More on this project

2) Tate Exchange:

As part of a full week of Queen Mary activities, PPP will be presenting workshops and film screenings at Tate Modern on Sunday 6th May 2018.

More on this project

 

3) Creative Economy seminars

  • 30th April- 1st May: 9 May – Creative Economy seminars presented by Network (QMUL), People’s Palace Projects (QMUL) and British Council. More information will be available closer to the time but it would be good to get these events into the press diary so that we can prepare the appropriate publicity in good time.
  • The first day of the first event, on 30th April, will be held at Creative Wick in Hackney Wick and will be less formal. The other days will be more formal, academic seminars.

NETWORK_Audience of the Future_Lunchtime seminar_13Feb

Network Vouchers Application Pack

4) The Encounter (pictured above)

1st week of May – Complicite Theatre Company’s international smash hit ‘The Encounter’ returns to the Barbican.  Paul Heritage, who supported Simon McBurney’s research for the show in the Amazon region of Brazil, and a member of the Kuikuro community from the Upper Xingu region, will be involved with one or two post show discussions during the run.

More on this project

Research in the Amazon:

5) Contemporary Narratives Lab

  • This project, a collaboration between Paul Heritage and Joad Raymond (QMUL), the Financial Times and Battersea Arts Centre, is funded through the HSS Collaborations Fund.  It will be holding a week of scratches at BAC w/c 25th Late in the week there will be some public scratches. Date tbc, possibly Thursday 28th.

Attention Final Year Students – The National Student Survey is open for 2018

The National Student Survey (NSS) is now open to give your thoughts about studying with us.

Complete the survey

The NSS is an annual national survey of final-year undergraduate students.

It’s important for QMUL and the team in English and Drama as it gives us an opportunity to hear from you about what’s working and where we can improve.

Your feedback will help us make changes to improve the experience for future students.

You can complete the NSS now at:

www.thestudentsurvey.com

PLUS: We have a dedicated computer for you to complete the survey with a snacks trolley by our School Reception on 3rd floor of ArtsOne Building.

Thanks very much for taking the time to complete this important survey!

Best wishes,

Matt Rubery and Catherine Silverstone
Directors of Teaching and Learning

School of English and Drama
Queen Mary University of London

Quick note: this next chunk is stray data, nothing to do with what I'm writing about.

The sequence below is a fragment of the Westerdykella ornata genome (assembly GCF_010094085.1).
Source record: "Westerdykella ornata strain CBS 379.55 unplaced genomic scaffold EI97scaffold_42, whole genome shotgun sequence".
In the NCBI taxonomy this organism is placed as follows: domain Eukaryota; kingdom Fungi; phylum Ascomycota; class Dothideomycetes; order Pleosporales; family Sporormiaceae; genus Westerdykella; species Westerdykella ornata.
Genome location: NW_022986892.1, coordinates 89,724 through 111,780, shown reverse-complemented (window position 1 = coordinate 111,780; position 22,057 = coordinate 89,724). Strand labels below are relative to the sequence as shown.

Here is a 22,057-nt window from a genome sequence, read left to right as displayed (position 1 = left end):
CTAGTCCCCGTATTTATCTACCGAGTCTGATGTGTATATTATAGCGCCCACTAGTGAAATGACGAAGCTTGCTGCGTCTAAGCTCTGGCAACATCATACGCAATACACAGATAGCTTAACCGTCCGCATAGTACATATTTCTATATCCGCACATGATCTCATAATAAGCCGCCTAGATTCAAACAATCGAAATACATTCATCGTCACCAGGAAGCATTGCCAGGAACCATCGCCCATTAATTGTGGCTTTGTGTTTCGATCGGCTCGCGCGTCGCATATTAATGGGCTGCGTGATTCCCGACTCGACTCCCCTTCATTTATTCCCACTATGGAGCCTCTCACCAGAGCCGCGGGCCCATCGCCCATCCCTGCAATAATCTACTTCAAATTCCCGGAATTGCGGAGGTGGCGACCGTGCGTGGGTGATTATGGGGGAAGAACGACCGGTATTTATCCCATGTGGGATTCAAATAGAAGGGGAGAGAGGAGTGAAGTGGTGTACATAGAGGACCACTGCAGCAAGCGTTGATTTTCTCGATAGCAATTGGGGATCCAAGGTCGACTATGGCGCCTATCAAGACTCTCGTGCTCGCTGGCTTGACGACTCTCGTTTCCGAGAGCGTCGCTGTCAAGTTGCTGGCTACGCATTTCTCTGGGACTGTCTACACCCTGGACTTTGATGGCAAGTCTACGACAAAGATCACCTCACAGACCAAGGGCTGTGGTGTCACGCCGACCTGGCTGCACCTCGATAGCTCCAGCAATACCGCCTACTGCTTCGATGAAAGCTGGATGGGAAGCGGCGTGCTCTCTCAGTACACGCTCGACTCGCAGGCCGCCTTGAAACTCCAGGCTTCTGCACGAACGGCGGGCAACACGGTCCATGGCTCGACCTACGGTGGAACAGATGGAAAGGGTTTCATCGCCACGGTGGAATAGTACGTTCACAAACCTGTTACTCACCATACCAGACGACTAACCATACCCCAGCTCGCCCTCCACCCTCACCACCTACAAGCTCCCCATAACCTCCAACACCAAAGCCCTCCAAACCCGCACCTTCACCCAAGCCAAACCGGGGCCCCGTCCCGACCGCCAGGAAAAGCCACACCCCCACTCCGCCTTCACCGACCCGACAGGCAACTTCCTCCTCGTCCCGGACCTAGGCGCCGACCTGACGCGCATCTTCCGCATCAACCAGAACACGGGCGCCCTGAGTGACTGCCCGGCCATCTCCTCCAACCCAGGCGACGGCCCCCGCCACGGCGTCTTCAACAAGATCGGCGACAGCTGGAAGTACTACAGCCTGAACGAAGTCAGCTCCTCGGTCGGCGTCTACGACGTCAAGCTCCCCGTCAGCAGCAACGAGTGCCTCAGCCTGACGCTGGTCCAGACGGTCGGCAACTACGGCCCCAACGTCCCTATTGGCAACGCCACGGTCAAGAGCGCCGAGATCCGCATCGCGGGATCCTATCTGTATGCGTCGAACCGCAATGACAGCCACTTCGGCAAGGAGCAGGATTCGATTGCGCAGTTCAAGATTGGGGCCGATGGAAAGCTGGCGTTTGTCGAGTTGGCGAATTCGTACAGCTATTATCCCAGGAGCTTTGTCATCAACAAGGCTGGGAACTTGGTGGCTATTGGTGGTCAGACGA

Mojisola Adebayo Newsflash for Spring 2018

Mojisola has successfully completed her PhD entitled Afriquia Theatre: Creating Black Queer Ubuntu Through Performance supervised by Dr Catherine Silverstone with Dr Caoimhe McAvinchey of QMUL SED and is now a permanent lecturer in the department.

To read more about Afriquia Theatre see Mojisola’s chapter ‘Everything you Know About Queerness You Learned From Blackness: ‘Introducing the Afriquia Theatre of Black Dykes, Crips, Kids and all their Kin’ in the groundbreaking new anthology released this month: Sista! An Anthology of writing by and about Same Gender Loving Women of African / Caribbean descent with a UK Connection edited by Phyll Opoku-Gyimah, Rikki Beadle-Blair and John R. Gordon, published by Team Angelica.

New project: Stars

Mojisola Adebayo has completed writing the first draft of her new play STARS with support from Arts Council England, idle women and QMUL. STARS is a new play and concept album for the stage performed by one actor with a live DJ and animation that tells the story of an old lady who travels into outer space… in search of her own orgasm. The play poetically explores the power and politics of pleasure for women, girls and intersex people. It questions why millions of people are unable to reach the heights of sexual pleasure as a result of sexual trauma, genital mutilation, traditional harmful practices and surgical interventions that continue to this day on every inhabited continent. STARS poetically and dramatically connects the theme of female pleasure with space travel. Here is a draft of the script. The show will be created in collaboration with a team of artists, produced and published in full in London, 2018-20. Watch this space! –

www.mojisolaadebayo.com

An extract of STARS appears in a new edited anthology

Liberating the Canon: An Anthology of Innovative Literature, edited by Dostoyevsky Wannabe and edited by Isabel Waidner. Details

If you missed her talk on Afriquia Theatre at Quorum in January, you can hear her present and share extracts from her Afriquia plays at the following events:

  • Queer at Kings, University of London, 8 February Info
  • Queerying Space: Transnational Perspectives at Oxford University, 28 February Info
  • And if you are really keen, Mojisola is also speaking as a Visiting Artist at University of Wisconsin, Madison 21 February Info

 

 

 

QUIZ MANIA: Inter Humanities Quiz Night – Tuesday 6 February 2018

Tuesday 6 February | 18:30 | Draper’s Lounge, QMUL Mile End

Rachel our HSS faculty rep is delighted to announce that next Tuesday, February 6th will be the first inter-humanities quiz night! All HSS students are invited to compete to win the title of best school in the HSS faculty.

This event will be held in Drapers lounge at 18:30 and snacks will be provided.

This is a great chance to encourage HSS students to get to know each other, and it would be amazing for your school to win the first annual Inter-Humanities Quiz.

So don’t be shy, get quizzing and help English and Drama win BEST SCHOOL!